Friday, November 28, 2008

Gary Barwin: an Interview about Deer, Teeth, and Semi-Colons



Sina Queyras, the writer, editor, and critic did a great interview with me over at her fantastic blog, Lemon Hound. It's great because she asked me such excellent questions, questions which really meaningfully framed my own thinking and created an occasion for me to speak about things that are of great interest and concern to me.

Ok, so I talk a lot about deer, teeth & semi-colons, but also about the nature of nature poetry, humour in contemporary Canadian writing, teaching and the imagination, the representation of animals in contemporary poetry, and some other stuff. And there's a picture of me with a pigeon on my head.

5 comments:

Eccentric Scholar said...

Amazing interview! I have to read it again, as it's so packed with ideas and insights. A veritable smorgasbord for the mind!

Jeff said...

A magnificent and illuminating interview indeed. Now that I know something about the underpinnings of deer, teeth, and antlers, I can go back and reread with a new understanding of the imagery. Or not. Who am I kidding? I still don't understand it, and I never will. I'm an idiot. I think I'll go out and find some deer now.
P.S. Not all of this made it through my parser: Lives in Hamilton, Ontario and teaches music at Hillfield Strathallan College. He can be found at garybarwin.com and serifofnottingham.blogspot.com

P.P.S. The pigeon photo frightens me.

gary barwin said...

Craig,

I've always thought of the mind as a drive-thru. Shows what I know.

Jeff,

If you do figure out what I mean, please let me know...

But thanks to both of you for the kind comments.

Jeff said...

I may attempt it, Gary, but first I need more sardines. In the meantime, I can say with some certainty that (1) I've been paying much closer attention to the deer I see around here, especially their antlers, and (2) I find myself thinking about teeth all the time now, which was by no means the case before I began following your blog.

Putting delirium aside for a moment, I had the good fortune to live for some years in the woods — at that "gateway between my forest and theirs" — and although the scrim between those two worlds only got thinner with time, it never entirely disappeared. This may be a good thing, because the encounter with a parallel dimension probably shouldn't become an everyday occurrence. I mean, what would be left after that? Teeth aside, of course.

troylloyd said...

Teeth. Mailboxes. Toast.

( commentboxes )

cool, thanx for the pointer to the interview Gary, truly illuminating & a pleasure to read.

how you say "Teeth aren’t surprising, but they also exist at a gateway. The gateway between some kind of unconscious experience, something on the edge of the psyche, and everyday life. They are also wonderfully absurd.", is an acute example of how observant a person you are, & that aspect comes thru loud 'n clear in the interview -- also, dare i say it, a tremendous sensitivity for the world around you & an overjoying embrace of discovery -- this distinction is difficult to hang onto as one grows older, how childlike awe is replaced w/ the "serious" sociopolitical agenda (it's actually absurd, this "responsible" outgrowth from new eyes is a main source of depressive "iron prisons" we put ourselve in, i think, from the demands of cultural conditioning)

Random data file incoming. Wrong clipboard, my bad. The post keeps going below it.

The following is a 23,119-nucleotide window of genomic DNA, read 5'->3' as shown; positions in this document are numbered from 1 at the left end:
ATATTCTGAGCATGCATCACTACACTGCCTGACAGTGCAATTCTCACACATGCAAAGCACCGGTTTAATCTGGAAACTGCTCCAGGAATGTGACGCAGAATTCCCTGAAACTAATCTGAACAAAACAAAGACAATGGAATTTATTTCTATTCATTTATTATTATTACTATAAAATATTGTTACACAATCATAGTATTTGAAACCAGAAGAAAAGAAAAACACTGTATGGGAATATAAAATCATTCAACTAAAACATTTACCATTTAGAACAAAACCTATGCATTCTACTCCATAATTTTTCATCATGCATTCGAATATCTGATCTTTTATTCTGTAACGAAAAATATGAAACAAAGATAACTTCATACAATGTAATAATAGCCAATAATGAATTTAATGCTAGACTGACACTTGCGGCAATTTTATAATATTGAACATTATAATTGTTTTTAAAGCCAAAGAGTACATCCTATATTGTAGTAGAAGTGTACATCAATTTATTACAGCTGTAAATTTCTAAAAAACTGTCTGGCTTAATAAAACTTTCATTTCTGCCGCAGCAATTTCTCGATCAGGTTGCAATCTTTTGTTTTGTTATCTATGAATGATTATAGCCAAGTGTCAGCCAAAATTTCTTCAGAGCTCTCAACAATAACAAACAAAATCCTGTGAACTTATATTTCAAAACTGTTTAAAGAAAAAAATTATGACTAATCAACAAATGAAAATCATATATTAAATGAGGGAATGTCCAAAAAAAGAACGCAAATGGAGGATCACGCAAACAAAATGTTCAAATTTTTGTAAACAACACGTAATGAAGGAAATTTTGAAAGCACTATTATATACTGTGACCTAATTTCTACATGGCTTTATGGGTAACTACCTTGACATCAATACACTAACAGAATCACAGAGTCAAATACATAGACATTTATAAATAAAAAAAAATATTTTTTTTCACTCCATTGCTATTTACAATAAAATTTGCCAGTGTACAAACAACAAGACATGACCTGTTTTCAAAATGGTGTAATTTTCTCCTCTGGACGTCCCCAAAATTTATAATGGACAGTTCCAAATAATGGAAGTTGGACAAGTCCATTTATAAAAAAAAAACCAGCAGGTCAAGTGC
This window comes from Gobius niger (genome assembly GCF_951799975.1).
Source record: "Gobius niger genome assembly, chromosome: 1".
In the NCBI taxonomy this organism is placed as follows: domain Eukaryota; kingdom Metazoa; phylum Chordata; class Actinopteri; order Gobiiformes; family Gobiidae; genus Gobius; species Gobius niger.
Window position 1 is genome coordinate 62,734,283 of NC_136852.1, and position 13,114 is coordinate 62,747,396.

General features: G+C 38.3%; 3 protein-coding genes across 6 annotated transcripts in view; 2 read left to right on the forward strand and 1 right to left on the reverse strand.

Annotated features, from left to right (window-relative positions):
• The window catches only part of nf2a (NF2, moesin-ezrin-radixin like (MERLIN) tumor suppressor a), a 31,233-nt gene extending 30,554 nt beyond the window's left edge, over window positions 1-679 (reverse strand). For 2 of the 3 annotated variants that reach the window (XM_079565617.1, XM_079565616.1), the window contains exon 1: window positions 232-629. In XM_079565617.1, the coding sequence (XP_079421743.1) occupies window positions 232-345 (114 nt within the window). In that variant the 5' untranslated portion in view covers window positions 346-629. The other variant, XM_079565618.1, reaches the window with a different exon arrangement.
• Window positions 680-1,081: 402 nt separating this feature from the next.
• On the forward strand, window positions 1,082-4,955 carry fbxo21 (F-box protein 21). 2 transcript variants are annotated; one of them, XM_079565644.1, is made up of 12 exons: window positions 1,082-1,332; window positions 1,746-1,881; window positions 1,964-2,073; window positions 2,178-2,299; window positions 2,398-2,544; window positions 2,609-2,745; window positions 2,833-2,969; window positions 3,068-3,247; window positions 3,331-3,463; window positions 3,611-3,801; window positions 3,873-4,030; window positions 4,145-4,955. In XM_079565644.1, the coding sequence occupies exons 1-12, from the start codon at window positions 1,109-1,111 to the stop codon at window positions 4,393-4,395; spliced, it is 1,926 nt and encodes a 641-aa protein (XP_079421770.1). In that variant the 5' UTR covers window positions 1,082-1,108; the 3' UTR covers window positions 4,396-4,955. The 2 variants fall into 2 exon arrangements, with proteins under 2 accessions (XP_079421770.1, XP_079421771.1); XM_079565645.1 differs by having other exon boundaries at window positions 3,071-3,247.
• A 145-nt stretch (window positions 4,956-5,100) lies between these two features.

-- i like your term "post-natural" & the thought behind which has given me seed for further research into the topic, how it relates to human conditional states, very interesting.

" I have the feeling that the ability to trust humour in poetry is a mark of a confident tradition and an unapologetically sophisticated literary culture."

right on! i agree, to laugh is to live -- clever use of humor is one reason why my fave Langpoet is Chas. Bernstein, poets w/ the ability to utilize humor in their work have a handy tool for myriad avenues, also, people like to laugh!

re: education, you say: " I do think that allowing creative exploration is important for kids. Too often they are shut down by the goal orientation of the curriculum and by some utilitarian notion of learning., & ain't that the truth? i understand the massive problems associated with a public school system, but the fact that we've seemed to regress is alarming to me, here in the States the educational system is in very dire straits, even worse in the south where i live, the dropout rate continues to be high & teachers are crippled by inane memory-retention testing requirements where the students are deemed "educated" if they pass a series of tests -- the private schools are better off, as well as some of the "magnet schools", but Americans are slowly killing themselves due to the indifference & lack of action concerning serious educational reform.

your depths are oceanic, the following quote really trips my trigger:

"I see the imagination not as shaping nature, or capturing it (or indeed as some kind of conceptual taxidermy, but rather, as being nature. The history of everything is the imaginative unfolding of the universe. Evolution is the brainstorming, the free writing of the natural world."


salut!